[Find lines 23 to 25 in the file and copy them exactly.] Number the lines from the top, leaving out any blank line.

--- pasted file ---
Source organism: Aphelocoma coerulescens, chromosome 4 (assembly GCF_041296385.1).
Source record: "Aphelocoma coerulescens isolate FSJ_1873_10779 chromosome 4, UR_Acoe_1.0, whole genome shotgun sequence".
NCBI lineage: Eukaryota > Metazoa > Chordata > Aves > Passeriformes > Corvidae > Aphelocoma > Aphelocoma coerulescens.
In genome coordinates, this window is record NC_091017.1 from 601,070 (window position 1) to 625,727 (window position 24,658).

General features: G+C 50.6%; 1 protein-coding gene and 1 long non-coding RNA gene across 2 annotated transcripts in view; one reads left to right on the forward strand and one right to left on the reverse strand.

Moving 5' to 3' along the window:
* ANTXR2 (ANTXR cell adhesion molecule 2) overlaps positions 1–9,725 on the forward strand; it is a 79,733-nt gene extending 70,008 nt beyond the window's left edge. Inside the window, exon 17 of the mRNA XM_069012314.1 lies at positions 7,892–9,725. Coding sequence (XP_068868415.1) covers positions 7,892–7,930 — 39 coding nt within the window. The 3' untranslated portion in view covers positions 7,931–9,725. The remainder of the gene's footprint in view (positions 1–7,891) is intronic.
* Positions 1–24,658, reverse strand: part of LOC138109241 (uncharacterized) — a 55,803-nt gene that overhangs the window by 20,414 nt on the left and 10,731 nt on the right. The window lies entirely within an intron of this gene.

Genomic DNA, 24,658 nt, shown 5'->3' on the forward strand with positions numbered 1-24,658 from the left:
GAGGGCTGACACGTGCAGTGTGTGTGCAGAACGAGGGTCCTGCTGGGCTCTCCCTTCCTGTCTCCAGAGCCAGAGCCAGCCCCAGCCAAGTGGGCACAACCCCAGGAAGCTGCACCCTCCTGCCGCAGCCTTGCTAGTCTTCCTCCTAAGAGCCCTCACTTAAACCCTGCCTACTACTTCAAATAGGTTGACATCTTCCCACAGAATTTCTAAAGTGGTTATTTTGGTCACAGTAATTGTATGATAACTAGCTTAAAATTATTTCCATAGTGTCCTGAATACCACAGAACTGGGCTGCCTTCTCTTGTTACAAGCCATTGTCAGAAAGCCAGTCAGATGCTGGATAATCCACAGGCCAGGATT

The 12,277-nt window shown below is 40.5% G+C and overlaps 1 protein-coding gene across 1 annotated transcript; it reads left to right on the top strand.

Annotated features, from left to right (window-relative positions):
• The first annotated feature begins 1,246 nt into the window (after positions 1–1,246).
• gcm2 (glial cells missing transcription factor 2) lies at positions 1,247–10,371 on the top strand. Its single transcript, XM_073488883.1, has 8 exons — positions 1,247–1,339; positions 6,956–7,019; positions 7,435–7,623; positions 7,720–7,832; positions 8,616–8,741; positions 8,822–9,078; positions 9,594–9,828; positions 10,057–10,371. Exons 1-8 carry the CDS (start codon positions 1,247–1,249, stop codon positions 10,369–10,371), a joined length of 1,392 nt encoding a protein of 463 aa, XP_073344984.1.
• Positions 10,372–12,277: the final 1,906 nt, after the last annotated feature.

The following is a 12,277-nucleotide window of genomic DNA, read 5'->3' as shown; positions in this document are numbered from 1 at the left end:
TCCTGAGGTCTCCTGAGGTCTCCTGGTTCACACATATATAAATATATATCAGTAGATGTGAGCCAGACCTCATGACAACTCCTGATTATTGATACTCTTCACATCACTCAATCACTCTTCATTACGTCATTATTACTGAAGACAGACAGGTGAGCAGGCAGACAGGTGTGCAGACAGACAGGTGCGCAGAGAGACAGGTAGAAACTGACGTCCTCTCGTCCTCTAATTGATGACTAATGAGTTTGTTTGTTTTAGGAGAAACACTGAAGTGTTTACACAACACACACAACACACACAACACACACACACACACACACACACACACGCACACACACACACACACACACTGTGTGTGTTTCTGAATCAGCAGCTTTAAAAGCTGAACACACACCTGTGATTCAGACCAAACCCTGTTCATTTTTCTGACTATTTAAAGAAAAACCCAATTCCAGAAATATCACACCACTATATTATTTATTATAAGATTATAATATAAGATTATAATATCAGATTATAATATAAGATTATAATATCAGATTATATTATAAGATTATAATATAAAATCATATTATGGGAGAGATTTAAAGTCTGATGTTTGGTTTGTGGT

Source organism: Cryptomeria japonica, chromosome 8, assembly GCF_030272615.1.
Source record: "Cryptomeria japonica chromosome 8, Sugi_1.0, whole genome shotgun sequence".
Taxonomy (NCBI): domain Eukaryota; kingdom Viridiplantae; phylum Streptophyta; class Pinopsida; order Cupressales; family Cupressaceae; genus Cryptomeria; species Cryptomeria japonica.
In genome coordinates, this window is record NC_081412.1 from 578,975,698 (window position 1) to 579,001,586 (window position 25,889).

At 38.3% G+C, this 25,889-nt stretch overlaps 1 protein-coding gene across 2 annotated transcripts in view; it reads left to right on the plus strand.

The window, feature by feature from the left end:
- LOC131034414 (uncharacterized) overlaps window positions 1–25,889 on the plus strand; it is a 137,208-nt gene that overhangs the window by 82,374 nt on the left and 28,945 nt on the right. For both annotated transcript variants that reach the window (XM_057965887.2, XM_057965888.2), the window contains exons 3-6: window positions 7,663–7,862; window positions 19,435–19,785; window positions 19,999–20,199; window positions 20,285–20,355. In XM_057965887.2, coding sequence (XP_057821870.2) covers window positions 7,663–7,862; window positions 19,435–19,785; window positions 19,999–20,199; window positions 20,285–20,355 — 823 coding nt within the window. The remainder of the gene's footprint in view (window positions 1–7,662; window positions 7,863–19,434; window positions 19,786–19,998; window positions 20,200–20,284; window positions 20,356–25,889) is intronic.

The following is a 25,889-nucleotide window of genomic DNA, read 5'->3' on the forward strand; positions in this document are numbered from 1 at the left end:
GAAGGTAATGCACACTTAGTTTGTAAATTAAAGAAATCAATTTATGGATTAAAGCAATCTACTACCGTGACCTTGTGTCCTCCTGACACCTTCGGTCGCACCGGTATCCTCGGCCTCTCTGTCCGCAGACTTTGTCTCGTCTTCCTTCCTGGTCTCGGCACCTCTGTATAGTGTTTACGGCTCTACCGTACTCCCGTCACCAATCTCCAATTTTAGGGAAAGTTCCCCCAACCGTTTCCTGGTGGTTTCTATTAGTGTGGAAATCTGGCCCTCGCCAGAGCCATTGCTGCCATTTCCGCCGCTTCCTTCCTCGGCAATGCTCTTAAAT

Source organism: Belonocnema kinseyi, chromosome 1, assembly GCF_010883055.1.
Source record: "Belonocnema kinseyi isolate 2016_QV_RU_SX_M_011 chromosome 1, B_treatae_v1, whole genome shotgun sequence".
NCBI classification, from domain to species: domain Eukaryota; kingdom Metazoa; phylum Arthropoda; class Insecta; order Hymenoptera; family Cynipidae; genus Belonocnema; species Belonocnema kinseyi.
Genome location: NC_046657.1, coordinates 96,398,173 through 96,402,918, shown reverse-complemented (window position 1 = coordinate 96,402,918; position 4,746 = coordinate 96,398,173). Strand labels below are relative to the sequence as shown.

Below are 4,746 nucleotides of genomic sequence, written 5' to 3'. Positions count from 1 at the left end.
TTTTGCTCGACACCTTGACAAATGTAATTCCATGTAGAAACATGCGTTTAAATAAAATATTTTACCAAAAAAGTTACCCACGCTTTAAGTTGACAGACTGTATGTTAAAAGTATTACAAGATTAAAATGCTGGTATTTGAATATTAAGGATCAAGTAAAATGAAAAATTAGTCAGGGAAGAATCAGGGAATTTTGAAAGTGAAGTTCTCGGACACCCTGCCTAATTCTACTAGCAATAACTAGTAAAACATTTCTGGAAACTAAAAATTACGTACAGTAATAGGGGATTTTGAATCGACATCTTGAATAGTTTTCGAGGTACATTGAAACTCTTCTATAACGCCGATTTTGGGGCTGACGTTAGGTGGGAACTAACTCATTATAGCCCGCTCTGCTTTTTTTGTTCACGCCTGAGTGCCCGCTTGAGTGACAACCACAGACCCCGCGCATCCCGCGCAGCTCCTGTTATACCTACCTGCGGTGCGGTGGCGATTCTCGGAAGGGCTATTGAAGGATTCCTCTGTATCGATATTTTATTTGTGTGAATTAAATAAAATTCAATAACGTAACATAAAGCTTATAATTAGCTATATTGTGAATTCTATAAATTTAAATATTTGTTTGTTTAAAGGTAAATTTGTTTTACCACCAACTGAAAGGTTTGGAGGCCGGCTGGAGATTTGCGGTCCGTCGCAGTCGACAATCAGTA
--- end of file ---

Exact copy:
The window, feature by feature from the left end:
- LOC131034414 (uncharacterized) overlaps window positions 1–25,889 on the plus strand; it is a 137,208-nt gene that overhangs the window by 82,374 nt on the left and 28,945 nt on the right. For both annotated transcript variants that reach the window (XM_057965887.2, XM_057965888.2), the window contains exons 3-6: window positions 7,663–7,862; window positions 19,435–19,785; window positions 19,999–20,199; window positions 20,285–20,355. In XM_057965887.2, coding sequence (XP_057821870.2) covers window positions 7,663–7,862; window positions 19,435–19,785; window positions 19,999–20,199; window positions 20,285–20,355 — 823 coding nt within the window. The remainder of the gene's footprint in view (window positions 1–7,662; window positions 7,863–19,434; window positions 19,786–19,998; window positions 20,200–20,284; window positions 20,356–25,889) is intronic.

The following is a 25,889-nucleotide window of genomic DNA, read 5'->3' on the forward strand; positions in this document are numbered from 1 at the left end: